Bring A Trailer is increasingly becoming the GO-TO on-line site to buy or sell a collector car. This No-Reserve 1967 Austin Healey 3000 almost complete project is going to a new owner in about 24 hours!
Monterey Car Week 2019 is over, with sales totaling $246 million — down from 2018’s $375 million total. These auction houses have released preliminary totals.
Whether you are buying a collector car from a dealer or private seller, and have the possibility of bringing in an appraiser to look at the car, it really behooves you to do so.
A 1962 Ferrari 250 GT SWB Berlinetta will cross the block at no reserve during RM Sotheby’s August 15-17 Monterey Auction.
1939 Porsche Type 64 Berlin-Rome at RM Sotheby’s Monterey The first car to ever wear a Porsche badge — and the direct ancestor of the 356 — will cross the block at RM Sotheby’s Monterey Auction. This 1939 Porsche Type 64 Berlin-Rome was the personal car of Ferdinand and Ferry Porsche.
For his son’s 10th birthday, Keith Martin, the publisher of Sports Car Market magazine and host of the TV series “What’s My Car Worth?” bought his son Bradley a 1960 Austin-Healey Bugeye Sprite. Keith’s first car was a Bugeye, and he was indulging in a romantic recreation of his own past.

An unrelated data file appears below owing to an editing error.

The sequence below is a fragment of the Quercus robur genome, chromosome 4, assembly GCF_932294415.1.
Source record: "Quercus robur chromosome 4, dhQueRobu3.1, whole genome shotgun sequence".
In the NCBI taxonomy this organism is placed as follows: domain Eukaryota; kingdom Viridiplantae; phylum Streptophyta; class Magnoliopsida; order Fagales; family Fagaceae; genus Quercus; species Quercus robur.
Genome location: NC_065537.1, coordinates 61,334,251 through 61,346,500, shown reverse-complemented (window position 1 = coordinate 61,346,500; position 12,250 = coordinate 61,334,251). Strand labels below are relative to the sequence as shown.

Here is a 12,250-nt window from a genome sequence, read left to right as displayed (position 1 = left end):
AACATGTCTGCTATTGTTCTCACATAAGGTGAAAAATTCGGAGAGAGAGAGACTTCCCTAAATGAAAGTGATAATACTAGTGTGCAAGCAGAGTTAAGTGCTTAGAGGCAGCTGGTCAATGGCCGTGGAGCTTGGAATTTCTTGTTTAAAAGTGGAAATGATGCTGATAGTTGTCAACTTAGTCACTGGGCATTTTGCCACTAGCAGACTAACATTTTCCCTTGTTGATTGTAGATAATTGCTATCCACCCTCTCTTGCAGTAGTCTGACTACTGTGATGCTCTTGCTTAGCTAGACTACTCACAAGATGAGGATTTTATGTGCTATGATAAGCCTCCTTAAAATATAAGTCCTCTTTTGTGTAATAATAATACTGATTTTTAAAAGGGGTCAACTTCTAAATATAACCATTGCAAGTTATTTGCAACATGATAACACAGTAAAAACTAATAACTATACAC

More from Amelia Island: 1996 Nissan 300ZX Twin Turbo - Lot 102 (RM Sotheby’s) Sold for $53,200 Younger collectors are creating an increase in demand for ’90s Japanese sports cars, and while the Nissan Skyline, Toyota Supra and Acura NSX are getting the bulk of the attention, it’s a tide that’s raising all ships, including the Nissan 300ZX.
The 2019 Amelia Island Auction Week total now stands at $80 million. A 1965 Ferrari 275 GTB brought $2,205,000 at RM Sotheby’s — and was high sale at the 2019 Amelia Island Auction Week. RM Sotheby’s led all auctions houses with a $38.1 million total during their March 8-9 auction. Gooding and Company totaled $22 million during their March 8 auction. A 1930 Packard 734 Speedster Runabout was high sale at $1,765,000.
The Restomod is a relatively recent phenomenon in the collector-car world. As an alternative to the “survivor restoration” process, these new cars mix old and new technology to create the best of both worlds, matching classic styling with modern comfort, performance and reliability. From giant, retro-styled wheels to Singer’s hand-built Porsches, enthusiasts are able to have their cake and eat it too!
Want to get into the collector car hobby through financing? Here are some options to consider and remember in almost all cases the lender will require an independent current Fair Market Value Appraisal to determine the amount of the loan. Hobby-Specific Financing: This is a fairly new alternative for someone wishing to buy an antique, classic or collectible vehicle. The loan representatives understand the collector car market – namely, why a 40-year old car might cost upwards of $50,000, or much more! Interest rates tend to be low and loan terms can be generous, keeping monthly payments affordable. See a list of potential loan providers. PROS: Very low monthly payments doesn’t tie up cash CONS: The cost of borrowing money